2 words: BLACK ICE. I was watching an episode of Highway Thru Hell where they dealt with black ice. In this case alone, and in support of Jonathon Ramsey, this is indeed a lie.

This project is a net net loser. The likelihood of Tesla recouping the capex on this is just about nill.
 

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There must be ample surround view cameras built into this, I doubt mirrors are an issue.
 

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Since the easiest thing for most people to do is what they're already doing, it can be hard getting someone to use something different. I don't know if the improvements that Tesla is touting are real improvements or not, but it's going to be hard to get people to accept them. This is particularly true when you're talking about a very expensive truck. For big ticket items people prefer the known to the unknown. Hard to get them to plunk down the money and take the leap.
 

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So how many Superchargers is Tesla going to install in this rest area?
 

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Lot of input from truckers around the web ... a) Some truckers on TMC threads and if they are there they have some electric vehicle interest/knowledge. b) Reddit has some interesting threads on the topic as well. c) Quora has some nice back and forth. It can be very interesting as you watch some of these folks get educations on electric driving / charging /etc. Lot of details on time in the seat, duty time, required breaks, fueling time & monitoring of that, miles/patterns driven, problems when the trailer is 'pushing' the truck, ...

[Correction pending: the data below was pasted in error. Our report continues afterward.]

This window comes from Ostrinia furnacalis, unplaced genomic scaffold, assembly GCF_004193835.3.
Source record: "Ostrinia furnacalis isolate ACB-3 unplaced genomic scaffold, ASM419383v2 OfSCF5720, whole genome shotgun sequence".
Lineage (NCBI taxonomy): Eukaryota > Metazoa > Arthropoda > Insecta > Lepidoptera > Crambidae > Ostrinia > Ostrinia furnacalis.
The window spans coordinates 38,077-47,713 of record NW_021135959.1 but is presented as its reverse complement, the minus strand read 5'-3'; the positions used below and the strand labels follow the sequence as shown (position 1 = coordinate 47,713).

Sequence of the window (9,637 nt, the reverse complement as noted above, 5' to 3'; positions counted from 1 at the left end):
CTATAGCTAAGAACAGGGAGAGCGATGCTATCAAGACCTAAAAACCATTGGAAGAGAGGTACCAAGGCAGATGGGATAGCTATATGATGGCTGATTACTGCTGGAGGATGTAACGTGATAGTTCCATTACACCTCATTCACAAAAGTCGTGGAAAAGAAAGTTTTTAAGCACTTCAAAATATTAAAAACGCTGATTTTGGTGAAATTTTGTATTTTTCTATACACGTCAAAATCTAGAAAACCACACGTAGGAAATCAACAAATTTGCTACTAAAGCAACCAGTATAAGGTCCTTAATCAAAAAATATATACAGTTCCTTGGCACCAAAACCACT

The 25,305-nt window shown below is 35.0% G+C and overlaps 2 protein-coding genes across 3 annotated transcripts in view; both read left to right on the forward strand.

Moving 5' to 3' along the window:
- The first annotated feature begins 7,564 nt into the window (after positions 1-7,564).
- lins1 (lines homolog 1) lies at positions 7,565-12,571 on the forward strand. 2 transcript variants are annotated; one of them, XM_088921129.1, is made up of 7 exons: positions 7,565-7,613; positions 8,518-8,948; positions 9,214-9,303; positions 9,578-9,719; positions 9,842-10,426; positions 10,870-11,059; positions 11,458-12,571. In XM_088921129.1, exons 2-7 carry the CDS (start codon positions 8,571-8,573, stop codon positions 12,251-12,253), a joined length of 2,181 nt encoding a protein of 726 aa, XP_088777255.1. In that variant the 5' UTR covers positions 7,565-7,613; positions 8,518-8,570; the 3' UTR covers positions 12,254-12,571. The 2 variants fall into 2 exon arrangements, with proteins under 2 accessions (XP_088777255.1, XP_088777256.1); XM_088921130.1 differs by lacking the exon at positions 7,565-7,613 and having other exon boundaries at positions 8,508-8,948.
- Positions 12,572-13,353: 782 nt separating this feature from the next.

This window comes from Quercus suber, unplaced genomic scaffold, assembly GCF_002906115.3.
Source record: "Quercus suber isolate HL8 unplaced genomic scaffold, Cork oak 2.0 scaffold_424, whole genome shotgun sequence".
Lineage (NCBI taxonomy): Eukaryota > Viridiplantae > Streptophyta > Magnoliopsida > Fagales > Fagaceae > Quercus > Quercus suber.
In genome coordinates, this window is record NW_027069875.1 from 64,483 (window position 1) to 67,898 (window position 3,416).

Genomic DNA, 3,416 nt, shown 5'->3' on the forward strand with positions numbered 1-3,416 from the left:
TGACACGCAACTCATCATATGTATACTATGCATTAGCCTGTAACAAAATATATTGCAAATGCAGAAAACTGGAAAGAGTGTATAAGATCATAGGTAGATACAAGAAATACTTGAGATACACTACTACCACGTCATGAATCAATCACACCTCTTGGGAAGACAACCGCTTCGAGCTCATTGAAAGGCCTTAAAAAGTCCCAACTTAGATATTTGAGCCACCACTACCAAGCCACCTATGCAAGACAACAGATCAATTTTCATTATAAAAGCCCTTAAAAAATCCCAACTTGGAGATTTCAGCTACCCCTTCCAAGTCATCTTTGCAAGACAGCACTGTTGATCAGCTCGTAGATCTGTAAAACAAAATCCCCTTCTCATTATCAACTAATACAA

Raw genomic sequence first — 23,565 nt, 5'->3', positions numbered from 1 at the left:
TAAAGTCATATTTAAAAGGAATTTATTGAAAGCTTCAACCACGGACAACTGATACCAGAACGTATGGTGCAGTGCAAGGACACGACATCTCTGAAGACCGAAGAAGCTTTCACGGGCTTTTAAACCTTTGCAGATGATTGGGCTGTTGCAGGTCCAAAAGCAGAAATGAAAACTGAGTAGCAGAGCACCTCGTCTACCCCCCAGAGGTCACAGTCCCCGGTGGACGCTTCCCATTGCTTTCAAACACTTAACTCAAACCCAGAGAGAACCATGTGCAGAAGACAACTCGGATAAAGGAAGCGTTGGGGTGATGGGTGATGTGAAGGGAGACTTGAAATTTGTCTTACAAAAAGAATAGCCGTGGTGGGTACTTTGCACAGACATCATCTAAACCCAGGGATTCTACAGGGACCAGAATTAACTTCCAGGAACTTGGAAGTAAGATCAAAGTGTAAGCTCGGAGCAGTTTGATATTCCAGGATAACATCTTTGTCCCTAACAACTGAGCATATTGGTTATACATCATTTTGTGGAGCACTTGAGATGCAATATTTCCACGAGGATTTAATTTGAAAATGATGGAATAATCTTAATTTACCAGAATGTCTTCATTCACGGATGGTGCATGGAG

It'll be fascinating to watch this develop.

https://www.reddit.com/r/teslamotors/search?q=semi&restrict_sr=on
https://www.quora.com/search?q=tesla+semi
 

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My first though on seeing the Tesla Rig really was... "Gosh I hope those windows roll down". LOL
 

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During the Tesla Semi rollout...did anyone notice what was NOT mentioned?

Autonomous Semis!!

He talked about Convoying instead...which has been played with by MB, etal

One must wonder what implies for for the rest of Tesla autonomous implementations...
 

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Fascinating interview. Skip ahead until you get to the interview.